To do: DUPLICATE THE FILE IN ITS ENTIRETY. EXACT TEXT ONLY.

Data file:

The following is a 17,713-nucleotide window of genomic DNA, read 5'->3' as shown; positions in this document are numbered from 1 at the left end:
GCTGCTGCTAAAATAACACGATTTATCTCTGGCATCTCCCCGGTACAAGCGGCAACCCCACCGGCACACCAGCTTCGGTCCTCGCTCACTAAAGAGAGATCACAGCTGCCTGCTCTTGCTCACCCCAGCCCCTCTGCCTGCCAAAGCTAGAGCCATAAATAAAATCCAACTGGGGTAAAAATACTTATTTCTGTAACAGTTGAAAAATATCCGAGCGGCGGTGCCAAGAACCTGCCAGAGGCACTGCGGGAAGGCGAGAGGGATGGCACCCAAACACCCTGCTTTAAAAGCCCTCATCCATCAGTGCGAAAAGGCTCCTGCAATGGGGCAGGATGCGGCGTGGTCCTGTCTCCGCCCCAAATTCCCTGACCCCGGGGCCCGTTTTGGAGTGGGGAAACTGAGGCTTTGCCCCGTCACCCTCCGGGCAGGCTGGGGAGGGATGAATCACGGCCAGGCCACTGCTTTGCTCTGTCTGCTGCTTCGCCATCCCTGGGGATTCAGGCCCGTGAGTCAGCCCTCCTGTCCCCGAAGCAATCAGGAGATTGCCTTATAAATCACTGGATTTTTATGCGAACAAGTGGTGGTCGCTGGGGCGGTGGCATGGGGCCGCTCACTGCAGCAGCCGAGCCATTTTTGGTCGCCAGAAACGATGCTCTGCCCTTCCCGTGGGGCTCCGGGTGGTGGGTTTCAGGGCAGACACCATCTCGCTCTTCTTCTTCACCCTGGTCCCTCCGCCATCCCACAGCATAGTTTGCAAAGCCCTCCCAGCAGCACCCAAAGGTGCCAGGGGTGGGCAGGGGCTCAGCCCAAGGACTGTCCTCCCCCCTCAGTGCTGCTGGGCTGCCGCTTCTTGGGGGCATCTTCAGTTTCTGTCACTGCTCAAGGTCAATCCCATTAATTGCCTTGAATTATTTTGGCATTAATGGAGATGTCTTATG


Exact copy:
The following is a 17,713-nucleotide window of genomic DNA, read 5'->3' as shown; positions in this document are numbered from 1 at the left end:
GCTGCTGCTAAAATAACACGATTTATCTCTGGCATCTCCCCGGTACAAGCGGCAACCCCACCGGCACACCAGCTTCGGTCCTCGCTCACTAAAGAGAGATCACAGCTGCCTGCTCTTGCTCACCCCAGCCCCTCTGCCTGCCAAAGCTAGAGCCATAAATAAAATCCAACTGGGGTAAAAATACTTATTTCTGTAACAGTTGAAAAATATCCGAGCGGCGGTGCCAAGAACCTGCCAGAGGCACTGCGGGAAGGCGAGAGGGATGGCACCCAAACACCCTGCTTTAAAAGCCCTCATCCATCAGTGCGAAAAGGCTCCTGCAATGGGGCAGGATGCGGCGTGGTCCTGTCTCCGCCCCAAATTCCCTGACCCCGGGGCCCGTTTTGGAGTGGGGAAACTGAGGCTTTGCCCCGTCACCCTCCGGGCAGGCTGGGGAGGGATGAATCACGGCCAGGCCACTGCTTTGCTCTGTCTGCTGCTTCGCCATCCCTGGGGATTCAGGCCCGTGAGTCAGCCCTCCTGTCCCCGAAGCAATCAGGAGATTGCCTTATAAATCACTGGATTTTTATGCGAACAAGTGGTGGTCGCTGGGGCGGTGGCATGGGGCCGCTCACTGCAGCAGCCGAGCCATTTTTGGTCGCCAGAAACGATGCTCTGCCCTTCCCGTGGGGCTCCGGGTGGTGGGTTTCAGGGCAGACACCATCTCGCTCTTCTTCTTCACCCTGGTCCCTCCGCCATCCCACAGCATAGTTTGCAAAGCCCTCCCAGCAGCACCCAAAGGTGCCAGGGGTGGGCAGGGGCTCAGCCCAAGGACTGTCCTCCCCCCTCAGTGCTGCTGGGCTGCCGCTTCTTGGGGGCATCTTCAGTTTCTGTCACTGCTCAAGGTCAATCCCATTAATTGCCTTGAATTATTTTGGCATTAATGGAGATGTCTTATG